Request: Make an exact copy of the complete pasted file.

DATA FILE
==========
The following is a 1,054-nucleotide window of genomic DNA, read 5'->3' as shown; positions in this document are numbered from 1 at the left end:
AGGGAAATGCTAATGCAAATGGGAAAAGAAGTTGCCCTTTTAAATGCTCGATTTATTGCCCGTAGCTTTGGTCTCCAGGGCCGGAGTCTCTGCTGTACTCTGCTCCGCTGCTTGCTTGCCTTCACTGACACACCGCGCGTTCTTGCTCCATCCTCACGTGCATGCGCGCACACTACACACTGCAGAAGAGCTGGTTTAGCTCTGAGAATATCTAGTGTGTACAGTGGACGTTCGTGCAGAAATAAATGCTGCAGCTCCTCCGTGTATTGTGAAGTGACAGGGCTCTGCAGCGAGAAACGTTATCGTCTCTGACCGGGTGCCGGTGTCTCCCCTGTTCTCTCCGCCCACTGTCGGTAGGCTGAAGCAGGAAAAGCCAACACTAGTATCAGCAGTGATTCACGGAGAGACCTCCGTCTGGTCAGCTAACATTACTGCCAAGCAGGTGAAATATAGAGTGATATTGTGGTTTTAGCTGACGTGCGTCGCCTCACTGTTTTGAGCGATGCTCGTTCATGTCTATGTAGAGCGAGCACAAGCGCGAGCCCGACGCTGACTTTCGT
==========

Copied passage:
The following is a 1,054-nucleotide window of genomic DNA, read 5'->3' as shown; positions in this document are numbered from 1 at the left end:
AGGGAAATGCTAATGCAAATGGGAAAAGAAGTTGCCCTTTTAAATGCTCGATTTATTGCCCGTAGCTTTGGTCTCCAGGGCCGGAGTCTCTGCTGTACTCTGCTCCGCTGCTTGCTTGCCTTCACTGACACACCGCGCGTTCTTGCTCCATCCTCACGTGCATGCGCGCACACTACACACTGCAGAAGAGCTGGTTTAGCTCTGAGAATATCTAGTGTGTACAGTGGACGTTCGTGCAGAAATAAATGCTGCAGCTCCTCCGTGTATTGTGAAGTGACAGGGCTCTGCAGCGAGAAACGTTATCGTCTCTGACCGGGTGCCGGTGTCTCCCCTGTTCTCTCCGCCCACTGTCGGTAGGCTGAAGCAGGAAAAGCCAACACTAGTATCAGCAGTGATTCACGGAGAGACCTCCGTCTGGTCAGCTAACATTACTGCCAAGCAGGTGAAATATAGAGTGATATTGTGGTTTTAGCTGACGTGCGTCGCCTCACTGTTTTGAGCGATGCTCGTTCATGTCTATGTAGAGCGAGCACAAGCGCGAGCCCGACGCTGACTTTCGT